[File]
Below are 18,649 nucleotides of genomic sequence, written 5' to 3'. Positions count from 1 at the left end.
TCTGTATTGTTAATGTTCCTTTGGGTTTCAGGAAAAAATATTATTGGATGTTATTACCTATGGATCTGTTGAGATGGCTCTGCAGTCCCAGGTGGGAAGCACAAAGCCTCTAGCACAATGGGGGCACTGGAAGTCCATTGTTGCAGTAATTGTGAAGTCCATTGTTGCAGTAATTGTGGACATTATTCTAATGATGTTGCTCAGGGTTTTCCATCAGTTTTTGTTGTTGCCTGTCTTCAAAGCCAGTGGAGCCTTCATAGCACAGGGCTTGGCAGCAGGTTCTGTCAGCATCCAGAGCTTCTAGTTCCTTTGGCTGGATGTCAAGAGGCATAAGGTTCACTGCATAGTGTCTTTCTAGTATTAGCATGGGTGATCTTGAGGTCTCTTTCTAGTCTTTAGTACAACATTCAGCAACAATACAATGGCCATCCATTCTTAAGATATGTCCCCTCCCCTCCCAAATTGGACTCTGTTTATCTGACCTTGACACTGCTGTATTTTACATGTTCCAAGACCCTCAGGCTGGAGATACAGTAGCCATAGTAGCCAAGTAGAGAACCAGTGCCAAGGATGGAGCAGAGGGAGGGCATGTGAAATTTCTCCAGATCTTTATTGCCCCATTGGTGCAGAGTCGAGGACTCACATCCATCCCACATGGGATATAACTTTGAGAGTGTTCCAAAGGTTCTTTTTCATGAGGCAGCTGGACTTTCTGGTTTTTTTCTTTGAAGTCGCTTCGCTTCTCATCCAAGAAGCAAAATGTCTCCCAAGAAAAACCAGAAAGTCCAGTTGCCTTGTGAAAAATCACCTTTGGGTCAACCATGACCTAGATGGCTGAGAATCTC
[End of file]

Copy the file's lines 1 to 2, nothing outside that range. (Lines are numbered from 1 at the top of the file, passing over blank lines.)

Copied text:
Below are 18,649 nucleotides of genomic sequence, written 5' to 3'. Positions count from 1 at the left end.
TCTGTATTGTTAATGTTCCTTTGGGTTTCAGGAAAAAATATTATTGGATGTTATTACCTATGGATCTGTTGAGATGGCTCTGCAGTCCCAGGTGGGAAGCACAAAGCCTCTAGCACAATGGGGGCACTGGAAGTCCATTGTTGCAGTAATTGTGAAGTCCATTGTTGCAGTAATTGTGGACATTATTCTAATGATGTTGCTCAGGGTTTTCCATCAGTTTTTGTTGTTGCCTGTCTTCAAAGCCAGTGGAGCCTTCATAGCACAGGGCTTGGCAGCAGGTTCTGTCAGCATCCAGAGCTTCTAGTTCCTTTGGCTGGATGTCAAGAGGCATAAGGTTCACTGCATAGTGTCTTTCTAGTATTAGCATGGGTGATCTTGAGGTCTCTTTCTAGTCTTTAGTACAACATTCAGCAACAATACAATGGCCATCCATTCTTAAGATATGTCCCCTCCCCTCCCAAATTGGACTCTGTTTATCTGACCTTGACACTGCTGTATTTTACATGTTCCAAGACCCTCAGGCTGGAGATACAGTAGCCATAGTAGCCAAGTAGAGAACCAGTGCCAAGGATGGAGCAGAGGGAGGGCATGTGAAATTTCTCCAGATCTTTATTGCCCCATTGGTGCAGAGTCGAGGACTCACATCCATCCCACATGGGATATAACTTTGAGAGTGTTCCAAAGGTTCTTTTTCATGAGGCAGCTGGACTTTCTGGTTTTTTTCTTTGAAGTCGCTTCGCTTCTCATCCAAGAAGCAAAATGTCTCCCAAGAAAAACCAGAAAGTCCAGTTGCCTTGTGAAAAATCACCTTTGGGTCAACCATGACCTAGATGGCTGAGAATCTC